Sunday, January 3, 2010

The Experts: Dr. Karp

Dr. Karp's book "The Happiest Baby on the Block" was probably the first (of many) books that I read while I was pregnant.  Everything seems cut and dry when you're pregnant.  Dr. Karp's theories are based on the 5 S's - Swaddling, Sucking, Swinging, Shushing which all lead to Soothing.  The ideas are intended to combat colic which he insists (as do others that I read) simply does not exist in other cultures where these practices, along with baby wearing, are more commonplace.  Many mothers talk about colic in relation to gassy/fussy foods, or just "that time of day/night".  Dr. Karp points to the fact that in these other cultures, not only do babies not have colic, they don't cry.  They just don't cry.  They eat a variety of foods and they certainly experience the same times of day that we do.  But their babies don't cry.  They are held and loved in arms.  Now, as an expecting mom, this all sounds GREAT to me.  Other moms tell me about their colicky baby, their fussy baby, their crying baby - and I thought to myself, they must not know about swaddling.  I researched swaddling and different wraps, babywearing and different slings, carriers, and the like.  A friend's sister swore by "The Happiest Baby" and another friend lent me Dr. Karp's video.  I made Jeff watch and understand the volume of the shushing - it should be loud to replicate what baby's hearing in there right now.  All of this should replicate the womb.  The swinging - just like when I'm moving her now, the swaddling, she's pretty tight in there, right, the shushing - again, it's loud in there, and the sucking - well, I guess she does that too.  This is where I got the idea that we should use a pacifier (once breastfeeding is established) to soothe her until she can find her fingers.  We looked at diagrams of the colic carry where baby is on his/her side and cradled to the body like a football.  The fourth trimester and its logic.  Other mammals have longer gestational periods, but since humans have big brains and are smart (PS - why do we always think we're soooo smart?)  we have to deliver babies a whole three months before they're ready which is why babies look and seem so fragile and upset with this rude awakening in the big wide world for about...three months.  And why everyone says it gets better after...three months.

We knew what we were doing.  Right?

So, the big day arrives and Cecelia looks happy as a clam swaddled nice and tight in the hospital.  We got her home and she quickly started kicking and thrashing her way out of that.  She did like to be held tight, but she liked to be held a person.  No piece of silly fabric was keeping that contained.  Except for the sling - it's firm fabric held Cece in a pretty tight ball and was very effective in calming her.  Shushing is and has definitely been effective in soothing her as has swinging.  Most recently in the swing.  Prior to that though, all swinging had to occur with a dancing, bouncing, be-bopping adult at all times.  And sucking.  I'll get to that a little more with some of the other experts.  But my mom and pediatrician decided that breastfeeding had better be well established by 2 weeks because this one had an intense sucking need (as Dr. Sears would refer to it) and was using me for this purpose hourly if not more often.  Or, you could just say...I'm a sucker.  With all this, she still wasn't what you might call soothed.  And she definitely cried.  And I definitely felt like I was doing something wrong because "they" say that in other cultures babies just don't cry.  And mine does.  And how.  And so, I conclude by letting you know something that you probably already know - every baby is different.  Every parent is different and the ways that we parent might look different, but we're all doing the best we can.  Even if we drive ourselves nuts thinking there must be a better way.  And we should know what it is.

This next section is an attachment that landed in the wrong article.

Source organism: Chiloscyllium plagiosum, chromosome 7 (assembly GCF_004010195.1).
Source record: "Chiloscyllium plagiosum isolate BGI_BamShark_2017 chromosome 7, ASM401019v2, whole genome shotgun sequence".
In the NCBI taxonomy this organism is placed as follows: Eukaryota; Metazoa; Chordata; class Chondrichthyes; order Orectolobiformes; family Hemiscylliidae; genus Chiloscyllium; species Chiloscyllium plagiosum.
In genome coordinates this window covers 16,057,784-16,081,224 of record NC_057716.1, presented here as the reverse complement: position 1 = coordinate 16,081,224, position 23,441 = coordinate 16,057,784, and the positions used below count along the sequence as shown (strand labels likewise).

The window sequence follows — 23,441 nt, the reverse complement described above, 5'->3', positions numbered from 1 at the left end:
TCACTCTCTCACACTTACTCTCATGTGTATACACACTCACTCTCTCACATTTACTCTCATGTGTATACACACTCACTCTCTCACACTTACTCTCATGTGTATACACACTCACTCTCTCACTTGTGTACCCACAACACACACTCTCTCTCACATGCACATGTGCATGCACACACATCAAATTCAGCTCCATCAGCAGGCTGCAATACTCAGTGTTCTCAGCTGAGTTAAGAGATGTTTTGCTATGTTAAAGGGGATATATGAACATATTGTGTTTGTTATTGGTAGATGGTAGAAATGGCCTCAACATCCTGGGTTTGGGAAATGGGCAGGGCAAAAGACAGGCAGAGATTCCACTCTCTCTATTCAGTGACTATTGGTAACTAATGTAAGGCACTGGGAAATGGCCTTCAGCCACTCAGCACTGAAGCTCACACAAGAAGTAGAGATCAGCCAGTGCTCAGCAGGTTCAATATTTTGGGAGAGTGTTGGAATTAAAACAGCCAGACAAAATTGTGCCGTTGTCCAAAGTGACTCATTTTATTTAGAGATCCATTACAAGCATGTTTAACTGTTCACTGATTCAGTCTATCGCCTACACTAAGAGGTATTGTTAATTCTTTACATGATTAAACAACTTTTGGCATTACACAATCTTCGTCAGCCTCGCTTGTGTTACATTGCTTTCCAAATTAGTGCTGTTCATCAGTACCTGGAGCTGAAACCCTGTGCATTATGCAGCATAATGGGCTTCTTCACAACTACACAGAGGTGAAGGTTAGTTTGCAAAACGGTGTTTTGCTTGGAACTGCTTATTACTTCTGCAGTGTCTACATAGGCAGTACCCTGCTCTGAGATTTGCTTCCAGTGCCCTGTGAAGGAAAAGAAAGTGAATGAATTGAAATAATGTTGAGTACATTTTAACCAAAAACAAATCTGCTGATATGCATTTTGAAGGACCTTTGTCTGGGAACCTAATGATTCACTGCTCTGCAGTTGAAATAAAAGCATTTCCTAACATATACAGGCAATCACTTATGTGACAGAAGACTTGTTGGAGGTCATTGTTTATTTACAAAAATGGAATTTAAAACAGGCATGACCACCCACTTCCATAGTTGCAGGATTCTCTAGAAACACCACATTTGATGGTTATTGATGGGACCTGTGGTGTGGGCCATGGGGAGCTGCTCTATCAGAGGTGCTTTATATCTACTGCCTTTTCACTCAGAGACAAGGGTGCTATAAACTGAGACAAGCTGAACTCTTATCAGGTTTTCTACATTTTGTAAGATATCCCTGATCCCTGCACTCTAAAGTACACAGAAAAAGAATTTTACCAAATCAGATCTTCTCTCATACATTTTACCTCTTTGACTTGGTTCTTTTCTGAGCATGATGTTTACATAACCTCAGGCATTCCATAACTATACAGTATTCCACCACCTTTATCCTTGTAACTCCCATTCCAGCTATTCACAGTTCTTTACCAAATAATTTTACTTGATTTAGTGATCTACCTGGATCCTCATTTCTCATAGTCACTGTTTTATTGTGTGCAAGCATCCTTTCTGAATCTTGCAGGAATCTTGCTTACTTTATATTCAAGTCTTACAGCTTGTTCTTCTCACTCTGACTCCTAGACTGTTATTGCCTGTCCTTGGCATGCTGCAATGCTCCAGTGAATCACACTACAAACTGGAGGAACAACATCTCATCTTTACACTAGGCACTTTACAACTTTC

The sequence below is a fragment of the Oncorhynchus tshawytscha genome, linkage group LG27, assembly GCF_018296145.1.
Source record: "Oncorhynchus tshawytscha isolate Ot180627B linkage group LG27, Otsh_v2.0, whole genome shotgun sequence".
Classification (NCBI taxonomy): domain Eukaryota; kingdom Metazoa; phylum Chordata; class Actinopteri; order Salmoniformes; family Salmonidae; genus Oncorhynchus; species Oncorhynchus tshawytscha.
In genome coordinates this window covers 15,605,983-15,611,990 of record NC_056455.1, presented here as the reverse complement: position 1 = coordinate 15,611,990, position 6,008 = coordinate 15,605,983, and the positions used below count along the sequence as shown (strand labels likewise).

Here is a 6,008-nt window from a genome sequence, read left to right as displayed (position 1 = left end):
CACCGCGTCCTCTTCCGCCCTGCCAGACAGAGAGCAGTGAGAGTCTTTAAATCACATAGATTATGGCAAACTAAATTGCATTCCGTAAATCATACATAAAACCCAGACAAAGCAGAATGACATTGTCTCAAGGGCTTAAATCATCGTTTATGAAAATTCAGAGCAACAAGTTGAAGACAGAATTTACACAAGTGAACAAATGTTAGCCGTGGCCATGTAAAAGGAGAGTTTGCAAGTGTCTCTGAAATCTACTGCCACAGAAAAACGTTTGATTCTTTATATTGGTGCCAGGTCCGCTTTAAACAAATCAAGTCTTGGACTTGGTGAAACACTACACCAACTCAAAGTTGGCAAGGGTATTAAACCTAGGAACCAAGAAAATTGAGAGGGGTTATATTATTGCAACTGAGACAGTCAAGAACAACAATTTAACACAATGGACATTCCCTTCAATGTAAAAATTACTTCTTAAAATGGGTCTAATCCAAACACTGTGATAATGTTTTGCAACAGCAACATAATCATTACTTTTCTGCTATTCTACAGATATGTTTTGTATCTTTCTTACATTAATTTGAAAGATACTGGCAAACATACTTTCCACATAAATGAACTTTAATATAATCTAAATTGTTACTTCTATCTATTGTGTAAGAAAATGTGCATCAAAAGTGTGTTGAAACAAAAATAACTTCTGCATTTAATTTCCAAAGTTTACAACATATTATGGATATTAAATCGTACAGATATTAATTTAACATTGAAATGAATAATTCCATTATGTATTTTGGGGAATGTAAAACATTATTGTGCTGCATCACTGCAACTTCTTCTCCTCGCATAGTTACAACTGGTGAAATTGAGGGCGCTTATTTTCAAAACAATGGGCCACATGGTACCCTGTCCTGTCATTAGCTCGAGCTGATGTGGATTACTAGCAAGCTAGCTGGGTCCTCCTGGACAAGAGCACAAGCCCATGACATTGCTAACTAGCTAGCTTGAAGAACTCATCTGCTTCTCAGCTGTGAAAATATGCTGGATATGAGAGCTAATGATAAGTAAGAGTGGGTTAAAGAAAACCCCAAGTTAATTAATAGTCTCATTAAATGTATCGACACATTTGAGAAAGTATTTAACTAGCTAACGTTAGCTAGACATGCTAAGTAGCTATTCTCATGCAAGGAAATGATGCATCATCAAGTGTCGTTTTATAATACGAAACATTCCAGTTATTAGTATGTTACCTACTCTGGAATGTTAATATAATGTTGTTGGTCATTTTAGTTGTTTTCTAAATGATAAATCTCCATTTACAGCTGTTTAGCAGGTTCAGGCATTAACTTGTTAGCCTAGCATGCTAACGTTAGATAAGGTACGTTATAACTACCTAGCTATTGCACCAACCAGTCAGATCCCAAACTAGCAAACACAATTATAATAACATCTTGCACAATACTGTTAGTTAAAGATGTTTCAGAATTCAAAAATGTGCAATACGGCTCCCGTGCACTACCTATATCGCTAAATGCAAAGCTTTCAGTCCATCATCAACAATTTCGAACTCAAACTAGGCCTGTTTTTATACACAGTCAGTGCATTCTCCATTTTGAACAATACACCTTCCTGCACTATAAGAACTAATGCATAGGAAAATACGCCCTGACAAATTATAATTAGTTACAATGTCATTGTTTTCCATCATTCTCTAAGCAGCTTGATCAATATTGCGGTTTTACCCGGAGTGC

So, I fully recommend Dr. Karp's "Happiest" books.  The one I read (there are others...because you know you want the Happiest Toddler on the Block too...) was great and informative, and helpful.  But I think it's an important caveat to point out that there is no one right solution for every baby or parent, but it can't hurt to try.

Oh, and it does get better after three months - but not automatically.  There are other things to figure out and we'll get there.  I promise.  Better is not always easier...she'll be moving soon.

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